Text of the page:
Nine young people who hope to become firefighters here tackled an obstacle course of real-world tasks in their first training session.
Twelve or 13 people applied but only nine showed up for the interview, said Terrace fire chief John Klie.
Of the nine, two are women.
Four women applied last year and one stayed on, said Klie.
Caption: Stepheny Vossen from the Terrace Fire Department.
Stepheny Vossen is that one woman and she helped out at the obstacle course while the applicants took turns running it, and then ran it with the other regular firefighters afterward.
The course has to be done in 10 minutes and she said she clocked a better time than last year.
Vossen applied to join the fire department last year after a friend suggested it.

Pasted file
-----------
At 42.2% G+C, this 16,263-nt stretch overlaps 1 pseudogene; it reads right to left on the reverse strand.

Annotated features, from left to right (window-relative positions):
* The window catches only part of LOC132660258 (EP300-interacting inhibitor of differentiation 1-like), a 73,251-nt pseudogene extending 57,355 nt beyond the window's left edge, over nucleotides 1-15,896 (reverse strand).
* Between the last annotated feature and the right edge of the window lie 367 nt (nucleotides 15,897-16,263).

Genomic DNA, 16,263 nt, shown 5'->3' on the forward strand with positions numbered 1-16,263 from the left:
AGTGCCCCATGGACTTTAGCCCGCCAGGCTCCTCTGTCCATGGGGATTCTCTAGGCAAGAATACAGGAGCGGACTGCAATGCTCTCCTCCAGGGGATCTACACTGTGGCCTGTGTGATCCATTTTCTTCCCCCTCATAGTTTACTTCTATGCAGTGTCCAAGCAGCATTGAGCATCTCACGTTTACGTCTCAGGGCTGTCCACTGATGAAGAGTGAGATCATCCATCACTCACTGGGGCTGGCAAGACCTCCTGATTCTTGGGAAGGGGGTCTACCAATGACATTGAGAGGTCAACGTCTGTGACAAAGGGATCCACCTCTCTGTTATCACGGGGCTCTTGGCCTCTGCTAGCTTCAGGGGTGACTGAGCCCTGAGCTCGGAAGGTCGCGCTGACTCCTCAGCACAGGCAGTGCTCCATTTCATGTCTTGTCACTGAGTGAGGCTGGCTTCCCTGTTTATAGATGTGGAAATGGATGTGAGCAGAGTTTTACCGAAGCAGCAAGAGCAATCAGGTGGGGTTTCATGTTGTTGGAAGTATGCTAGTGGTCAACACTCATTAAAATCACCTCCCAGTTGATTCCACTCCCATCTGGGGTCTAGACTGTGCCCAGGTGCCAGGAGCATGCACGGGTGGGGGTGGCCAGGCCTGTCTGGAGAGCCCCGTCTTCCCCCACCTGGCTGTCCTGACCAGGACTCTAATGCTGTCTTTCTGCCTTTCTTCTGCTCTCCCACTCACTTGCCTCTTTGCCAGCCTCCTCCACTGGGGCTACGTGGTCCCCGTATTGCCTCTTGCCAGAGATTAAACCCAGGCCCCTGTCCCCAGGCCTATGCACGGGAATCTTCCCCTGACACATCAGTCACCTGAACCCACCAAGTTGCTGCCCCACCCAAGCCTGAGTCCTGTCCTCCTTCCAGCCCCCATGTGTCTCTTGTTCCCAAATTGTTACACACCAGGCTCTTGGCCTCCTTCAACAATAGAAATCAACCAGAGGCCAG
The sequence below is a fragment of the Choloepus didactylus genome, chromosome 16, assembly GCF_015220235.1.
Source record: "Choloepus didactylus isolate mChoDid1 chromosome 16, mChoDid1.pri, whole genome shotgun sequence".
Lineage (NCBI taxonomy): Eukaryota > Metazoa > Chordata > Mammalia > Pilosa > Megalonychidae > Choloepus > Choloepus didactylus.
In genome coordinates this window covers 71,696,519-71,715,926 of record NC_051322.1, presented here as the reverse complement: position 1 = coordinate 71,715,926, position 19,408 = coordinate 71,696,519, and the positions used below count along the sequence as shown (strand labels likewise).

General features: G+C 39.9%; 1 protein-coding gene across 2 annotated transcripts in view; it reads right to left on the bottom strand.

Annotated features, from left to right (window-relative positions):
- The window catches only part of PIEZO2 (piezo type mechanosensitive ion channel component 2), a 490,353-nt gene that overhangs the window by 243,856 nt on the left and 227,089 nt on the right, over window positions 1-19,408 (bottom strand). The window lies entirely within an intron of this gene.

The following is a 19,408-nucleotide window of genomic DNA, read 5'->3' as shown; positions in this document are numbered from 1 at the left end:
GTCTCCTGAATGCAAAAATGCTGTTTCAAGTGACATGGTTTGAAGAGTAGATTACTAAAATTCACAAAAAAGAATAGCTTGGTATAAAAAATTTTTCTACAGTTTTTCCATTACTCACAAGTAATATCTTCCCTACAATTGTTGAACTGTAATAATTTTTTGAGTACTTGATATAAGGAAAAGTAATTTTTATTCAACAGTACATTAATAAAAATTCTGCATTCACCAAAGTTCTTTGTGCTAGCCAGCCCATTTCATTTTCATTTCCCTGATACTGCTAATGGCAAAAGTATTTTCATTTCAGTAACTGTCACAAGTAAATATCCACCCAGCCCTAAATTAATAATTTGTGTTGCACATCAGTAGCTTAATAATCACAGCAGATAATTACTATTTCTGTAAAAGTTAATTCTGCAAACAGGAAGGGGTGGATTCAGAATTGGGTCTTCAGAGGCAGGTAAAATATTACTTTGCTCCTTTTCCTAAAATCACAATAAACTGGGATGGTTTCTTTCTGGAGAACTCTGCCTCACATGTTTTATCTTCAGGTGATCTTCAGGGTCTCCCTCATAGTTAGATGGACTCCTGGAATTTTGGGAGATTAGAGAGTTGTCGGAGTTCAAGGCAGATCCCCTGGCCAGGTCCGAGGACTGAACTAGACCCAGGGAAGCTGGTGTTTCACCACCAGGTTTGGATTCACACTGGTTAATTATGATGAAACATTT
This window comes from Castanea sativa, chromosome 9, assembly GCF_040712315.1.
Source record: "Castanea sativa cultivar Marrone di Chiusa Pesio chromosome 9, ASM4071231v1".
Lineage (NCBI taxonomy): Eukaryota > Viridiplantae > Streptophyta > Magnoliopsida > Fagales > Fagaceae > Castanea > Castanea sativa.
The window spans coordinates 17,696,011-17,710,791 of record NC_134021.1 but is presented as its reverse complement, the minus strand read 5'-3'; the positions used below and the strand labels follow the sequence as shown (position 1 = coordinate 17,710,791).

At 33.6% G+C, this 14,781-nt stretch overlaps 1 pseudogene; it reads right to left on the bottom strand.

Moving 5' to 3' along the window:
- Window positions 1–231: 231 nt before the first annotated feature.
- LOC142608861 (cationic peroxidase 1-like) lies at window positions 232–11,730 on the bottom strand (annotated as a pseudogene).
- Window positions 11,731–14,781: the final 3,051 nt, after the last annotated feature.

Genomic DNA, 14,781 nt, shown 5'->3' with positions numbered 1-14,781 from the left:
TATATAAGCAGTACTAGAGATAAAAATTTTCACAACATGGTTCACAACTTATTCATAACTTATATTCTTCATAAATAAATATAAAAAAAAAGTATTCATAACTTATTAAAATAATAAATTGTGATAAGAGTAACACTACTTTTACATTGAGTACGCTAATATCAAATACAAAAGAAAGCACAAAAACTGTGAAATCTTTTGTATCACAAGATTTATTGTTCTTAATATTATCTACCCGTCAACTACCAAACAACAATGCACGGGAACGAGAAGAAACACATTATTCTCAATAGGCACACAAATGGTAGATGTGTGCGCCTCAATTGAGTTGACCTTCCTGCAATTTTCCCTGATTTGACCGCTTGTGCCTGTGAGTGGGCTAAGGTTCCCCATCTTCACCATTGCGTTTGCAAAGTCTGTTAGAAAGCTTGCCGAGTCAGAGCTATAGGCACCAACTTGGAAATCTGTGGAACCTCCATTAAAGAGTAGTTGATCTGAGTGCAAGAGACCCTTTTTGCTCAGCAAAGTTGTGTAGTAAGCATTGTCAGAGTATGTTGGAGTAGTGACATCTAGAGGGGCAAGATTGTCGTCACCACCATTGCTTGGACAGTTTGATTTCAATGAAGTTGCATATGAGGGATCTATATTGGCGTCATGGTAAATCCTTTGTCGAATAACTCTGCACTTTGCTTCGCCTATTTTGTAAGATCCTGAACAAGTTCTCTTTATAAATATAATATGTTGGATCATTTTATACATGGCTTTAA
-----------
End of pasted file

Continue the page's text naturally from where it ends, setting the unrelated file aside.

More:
A shop teacher at Skeena Middle School, Vossen says being a volunteer firefighter is a nice change from her day job.
“It’s nice to challenge yourself in a different way, that’s why I like it. You’re always learning too,” she said.
She encourages women to apply, saying that everyone has skills to contribute.
“Guys are keen to go into fires. I’ll go in [to a building] but it’s not necessarily something I have to do,” she said.
“I can help out with organization, not everyone has those skills or wants to do those things.”
In this past year, she went to four or five fires – several happened close together. “It was good. I enjoyed it. Everyone helps each other out,” she said.
When she’s done work, she can call the fire hall and have them put her on the board as available to be paged for a fire. That time of day, about 3:15-6 p.m., helps out the career staff who are finished work at 5 p.m.
“You put in whatever time you can,” she said.
Vossen is also a search and rescue volunteer.
Caption: Firefighter applicants get their blood pressure and oxygen saturation level checked before and after they run the obstacle course at their first night of training Feb. 28.